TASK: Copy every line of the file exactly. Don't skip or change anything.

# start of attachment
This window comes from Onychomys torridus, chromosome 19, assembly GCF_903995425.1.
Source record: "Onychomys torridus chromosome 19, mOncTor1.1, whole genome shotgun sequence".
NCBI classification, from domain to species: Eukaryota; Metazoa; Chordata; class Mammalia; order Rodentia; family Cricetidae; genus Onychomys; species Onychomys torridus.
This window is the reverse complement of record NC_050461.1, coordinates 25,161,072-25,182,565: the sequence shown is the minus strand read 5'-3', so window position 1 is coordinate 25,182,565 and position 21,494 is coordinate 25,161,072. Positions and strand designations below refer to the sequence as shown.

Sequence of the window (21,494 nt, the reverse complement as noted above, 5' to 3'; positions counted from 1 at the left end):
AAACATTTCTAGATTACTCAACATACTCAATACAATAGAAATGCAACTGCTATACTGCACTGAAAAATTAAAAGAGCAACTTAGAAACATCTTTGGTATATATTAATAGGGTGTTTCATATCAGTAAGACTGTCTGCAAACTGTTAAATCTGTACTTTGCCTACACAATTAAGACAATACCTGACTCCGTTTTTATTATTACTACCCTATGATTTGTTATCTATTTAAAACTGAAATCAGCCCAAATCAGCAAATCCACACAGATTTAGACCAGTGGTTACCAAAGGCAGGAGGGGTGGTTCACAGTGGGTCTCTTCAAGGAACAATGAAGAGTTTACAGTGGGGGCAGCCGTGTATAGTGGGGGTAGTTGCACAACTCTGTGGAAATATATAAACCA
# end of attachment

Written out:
This window comes from Onychomys torridus, chromosome 19, assembly GCF_903995425.1.
Source record: "Onychomys torridus chromosome 19, mOncTor1.1, whole genome shotgun sequence".
NCBI classification, from domain to species: Eukaryota; Metazoa; Chordata; class Mammalia; order Rodentia; family Cricetidae; genus Onychomys; species Onychomys torridus.
This window is the reverse complement of record NC_050461.1, coordinates 25,161,072-25,182,565: the sequence shown is the minus strand read 5'-3', so window position 1 is coordinate 25,182,565 and position 21,494 is coordinate 25,161,072. Positions and strand designations below refer to the sequence as shown.

Sequence of the window (21,494 nt, the reverse complement as noted above, 5' to 3'; positions counted from 1 at the left end):
AAACATTTCTAGATTACTCAACATACTCAATACAATAGAAATGCAACTGCTATACTGCACTGAAAAATTAAAAGAGCAACTTAGAAACATCTTTGGTATATATTAATAGGGTGTTTCATATCAGTAAGACTGTCTGCAAACTGTTAAATCTGTACTTTGCCTACACAATTAAGACAATACCTGACTCCGTTTTTATTATTACTACCCTATGATTTGTTATCTATTTAAAACTGAAATCAGCCCAAATCAGCAAATCCACACAGATTTAGACCAGTGGTTACCAAAGGCAGGAGGGGTGGTTCACAGTGGGTCTCTTCAAGGAACAATGAAGAGTTTACAGTGGGGGCAGCCGTGTATAGTGGGGGTAGTTGCACAACTCTGTGGAAATATATAAACCA